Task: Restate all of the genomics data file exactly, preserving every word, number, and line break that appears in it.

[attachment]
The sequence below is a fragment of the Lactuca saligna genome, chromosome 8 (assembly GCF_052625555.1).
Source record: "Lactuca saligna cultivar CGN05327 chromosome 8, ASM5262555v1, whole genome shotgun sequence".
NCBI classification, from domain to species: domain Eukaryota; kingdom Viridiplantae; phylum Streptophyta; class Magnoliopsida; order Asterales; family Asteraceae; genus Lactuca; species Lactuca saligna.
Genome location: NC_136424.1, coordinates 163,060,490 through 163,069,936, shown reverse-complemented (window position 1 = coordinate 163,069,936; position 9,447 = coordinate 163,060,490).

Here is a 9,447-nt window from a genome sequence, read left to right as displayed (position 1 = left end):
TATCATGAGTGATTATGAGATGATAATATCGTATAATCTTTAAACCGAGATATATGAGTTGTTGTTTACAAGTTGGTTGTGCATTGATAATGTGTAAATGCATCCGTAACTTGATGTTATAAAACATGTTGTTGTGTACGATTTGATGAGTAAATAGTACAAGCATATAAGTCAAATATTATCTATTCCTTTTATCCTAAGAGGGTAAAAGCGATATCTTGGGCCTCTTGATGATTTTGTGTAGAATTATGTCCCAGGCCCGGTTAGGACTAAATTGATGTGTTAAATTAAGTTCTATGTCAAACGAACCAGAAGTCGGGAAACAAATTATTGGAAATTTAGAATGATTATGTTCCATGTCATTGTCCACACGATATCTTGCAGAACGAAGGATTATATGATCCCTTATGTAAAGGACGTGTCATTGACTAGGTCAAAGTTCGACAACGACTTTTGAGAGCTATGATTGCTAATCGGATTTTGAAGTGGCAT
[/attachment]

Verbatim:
The sequence below is a fragment of the Lactuca saligna genome, chromosome 8 (assembly GCF_052625555.1).
Source record: "Lactuca saligna cultivar CGN05327 chromosome 8, ASM5262555v1, whole genome shotgun sequence".
NCBI classification, from domain to species: domain Eukaryota; kingdom Viridiplantae; phylum Streptophyta; class Magnoliopsida; order Asterales; family Asteraceae; genus Lactuca; species Lactuca saligna.
Genome location: NC_136424.1, coordinates 163,060,490 through 163,069,936, shown reverse-complemented (window position 1 = coordinate 163,069,936; position 9,447 = coordinate 163,060,490).

Here is a 9,447-nt window from a genome sequence, read left to right as displayed (position 1 = left end):
TATCATGAGTGATTATGAGATGATAATATCGTATAATCTTTAAACCGAGATATATGAGTTGTTGTTTACAAGTTGGTTGTGCATTGATAATGTGTAAATGCATCCGTAACTTGATGTTATAAAACATGTTGTTGTGTACGATTTGATGAGTAAATAGTACAAGCATATAAGTCAAATATTATCTATTCCTTTTATCCTAAGAGGGTAAAAGCGATATCTTGGGCCTCTTGATGATTTTGTGTAGAATTATGTCCCAGGCCCGGTTAGGACTAAATTGATGTGTTAAATTAAGTTCTATGTCAAACGAACCAGAAGTCGGGAAACAAATTATTGGAAATTTAGAATGATTATGTTCCATGTCATTGTCCACACGATATCTTGCAGAACGAAGGATTATATGATCCCTTATGTAAAGGACGTGTCATTGACTAGGTCAAAGTTCGACAACGACTTTTGAGAGCTATGATTGCTAATCGGATTTTGAAGTGGCAT